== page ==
I'm an aspiring player and have never had a proper lesson in the year or so i've played. With the neccessity of social distancing and new found time to play more, are online lessons worth it?
I really need to improve my bowing. I often find i'm tripping over certain passages when playing up to speed because of things like inconsistencies of slurs through noting ect. ect. and i'm finding it difficult to intentionally incorporate bowing patterns into tunes.
I'm also looking for potential online fiddle tutors! My interests are in oldtime and country western.
Well .... SKYPE lessons cost around a dollar a minute +/-. Bowing problems may be explored with a teacher that way. Many fiddlers lacking gigs right now due to cancellations are teaching with this program. Check out your favorite working fiddlers and determine if they are currently offering lessons.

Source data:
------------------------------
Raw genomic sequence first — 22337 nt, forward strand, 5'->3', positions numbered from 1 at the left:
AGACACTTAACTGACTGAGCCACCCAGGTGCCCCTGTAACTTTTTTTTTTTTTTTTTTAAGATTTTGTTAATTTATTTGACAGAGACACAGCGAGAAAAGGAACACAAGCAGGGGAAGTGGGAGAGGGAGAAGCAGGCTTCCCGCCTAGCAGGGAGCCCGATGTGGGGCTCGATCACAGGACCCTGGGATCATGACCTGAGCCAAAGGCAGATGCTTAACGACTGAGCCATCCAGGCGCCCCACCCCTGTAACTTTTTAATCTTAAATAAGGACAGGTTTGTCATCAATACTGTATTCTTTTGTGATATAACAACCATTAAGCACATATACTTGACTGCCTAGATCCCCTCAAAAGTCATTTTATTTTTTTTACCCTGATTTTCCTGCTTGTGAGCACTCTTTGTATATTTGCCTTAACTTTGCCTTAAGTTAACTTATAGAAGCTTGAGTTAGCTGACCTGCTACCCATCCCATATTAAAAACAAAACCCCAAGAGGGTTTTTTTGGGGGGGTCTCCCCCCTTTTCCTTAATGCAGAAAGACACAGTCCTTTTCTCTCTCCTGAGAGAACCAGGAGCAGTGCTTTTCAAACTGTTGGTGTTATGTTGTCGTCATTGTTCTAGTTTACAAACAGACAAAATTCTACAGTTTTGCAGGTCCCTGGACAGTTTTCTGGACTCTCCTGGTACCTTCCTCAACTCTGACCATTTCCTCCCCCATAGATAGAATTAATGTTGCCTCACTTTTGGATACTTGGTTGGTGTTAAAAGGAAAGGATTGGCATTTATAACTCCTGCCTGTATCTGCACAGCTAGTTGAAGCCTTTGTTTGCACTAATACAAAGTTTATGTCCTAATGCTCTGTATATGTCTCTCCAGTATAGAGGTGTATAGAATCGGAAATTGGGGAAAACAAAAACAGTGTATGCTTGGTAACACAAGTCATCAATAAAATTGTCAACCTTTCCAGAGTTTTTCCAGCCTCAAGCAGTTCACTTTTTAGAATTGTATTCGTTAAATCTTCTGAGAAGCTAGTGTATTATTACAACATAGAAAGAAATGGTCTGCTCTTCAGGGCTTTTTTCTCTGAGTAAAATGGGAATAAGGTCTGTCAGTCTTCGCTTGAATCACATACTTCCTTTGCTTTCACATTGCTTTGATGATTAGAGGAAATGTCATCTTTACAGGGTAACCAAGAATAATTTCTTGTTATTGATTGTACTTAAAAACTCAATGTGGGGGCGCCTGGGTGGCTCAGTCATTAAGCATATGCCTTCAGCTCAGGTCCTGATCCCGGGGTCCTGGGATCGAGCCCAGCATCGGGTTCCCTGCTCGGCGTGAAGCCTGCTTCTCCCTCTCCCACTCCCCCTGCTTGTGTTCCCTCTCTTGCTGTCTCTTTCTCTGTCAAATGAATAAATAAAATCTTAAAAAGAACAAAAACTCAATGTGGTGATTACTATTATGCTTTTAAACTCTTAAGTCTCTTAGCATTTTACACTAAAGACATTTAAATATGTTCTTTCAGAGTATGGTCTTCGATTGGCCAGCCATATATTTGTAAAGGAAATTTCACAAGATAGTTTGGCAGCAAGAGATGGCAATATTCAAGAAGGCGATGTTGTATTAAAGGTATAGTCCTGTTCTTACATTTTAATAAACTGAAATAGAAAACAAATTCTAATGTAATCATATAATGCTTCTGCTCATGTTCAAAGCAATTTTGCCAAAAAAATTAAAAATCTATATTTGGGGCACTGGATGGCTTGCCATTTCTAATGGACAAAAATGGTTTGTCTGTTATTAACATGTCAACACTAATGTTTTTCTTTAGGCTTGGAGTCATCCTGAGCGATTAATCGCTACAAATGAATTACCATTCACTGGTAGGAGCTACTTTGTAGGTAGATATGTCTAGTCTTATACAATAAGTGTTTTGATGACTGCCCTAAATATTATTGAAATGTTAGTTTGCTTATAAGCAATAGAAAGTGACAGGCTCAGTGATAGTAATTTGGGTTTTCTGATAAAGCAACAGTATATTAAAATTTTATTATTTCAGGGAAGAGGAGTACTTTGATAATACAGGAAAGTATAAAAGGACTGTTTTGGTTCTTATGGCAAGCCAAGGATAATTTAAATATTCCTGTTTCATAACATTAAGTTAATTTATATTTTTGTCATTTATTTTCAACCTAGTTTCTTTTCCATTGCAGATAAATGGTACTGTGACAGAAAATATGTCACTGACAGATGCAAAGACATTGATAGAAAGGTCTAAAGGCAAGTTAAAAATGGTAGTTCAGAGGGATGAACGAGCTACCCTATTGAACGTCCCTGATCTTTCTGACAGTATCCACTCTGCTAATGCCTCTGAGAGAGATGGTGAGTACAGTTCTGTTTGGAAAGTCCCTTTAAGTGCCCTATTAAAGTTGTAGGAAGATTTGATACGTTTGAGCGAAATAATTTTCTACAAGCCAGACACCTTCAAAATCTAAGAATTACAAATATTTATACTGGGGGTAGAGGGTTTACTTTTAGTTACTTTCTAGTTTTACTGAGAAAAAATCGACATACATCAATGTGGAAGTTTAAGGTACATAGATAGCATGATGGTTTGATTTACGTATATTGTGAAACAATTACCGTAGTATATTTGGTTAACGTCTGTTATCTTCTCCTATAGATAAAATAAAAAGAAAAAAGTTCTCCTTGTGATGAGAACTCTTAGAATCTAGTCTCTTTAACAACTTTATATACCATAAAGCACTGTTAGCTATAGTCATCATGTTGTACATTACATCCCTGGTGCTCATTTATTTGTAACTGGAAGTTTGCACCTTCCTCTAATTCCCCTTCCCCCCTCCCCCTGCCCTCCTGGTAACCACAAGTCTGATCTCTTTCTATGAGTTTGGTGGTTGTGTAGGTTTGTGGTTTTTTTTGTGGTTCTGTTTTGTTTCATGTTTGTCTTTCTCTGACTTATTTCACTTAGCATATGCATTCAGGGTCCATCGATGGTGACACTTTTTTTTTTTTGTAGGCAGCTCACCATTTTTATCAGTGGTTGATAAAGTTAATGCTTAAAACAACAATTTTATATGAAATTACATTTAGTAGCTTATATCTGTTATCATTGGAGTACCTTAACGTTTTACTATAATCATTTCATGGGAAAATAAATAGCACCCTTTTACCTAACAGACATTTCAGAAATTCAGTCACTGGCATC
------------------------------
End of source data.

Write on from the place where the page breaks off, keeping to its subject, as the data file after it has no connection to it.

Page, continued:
I will tell you that I was having similar problems with my bowing. My teacher Annie Staninec told me I was trying to use too much bow. More wrist and finger less elbow and shoulder.
Playing for just one year is not very long. And we don't know if you are using musical notation or playing by "ear". The two styles you mentioned are very different as well. For the average person, starting out with a single style will work better. Become a decent fiddler when playing that style, then start working on another. The playing technique differences between real "Old Time Fiddling" and "Country Western" are very different. I would guess that the average player who plays more than one style of fiddling play styles that have similarities.
If you haven't already done it, you should have a competent person watch you play and provide constructive criticism(s). If you are self taught from the beginning, you may well have technique problems that need correction. If I were in your position, I would focus at first on my using good playing techniques before anything else.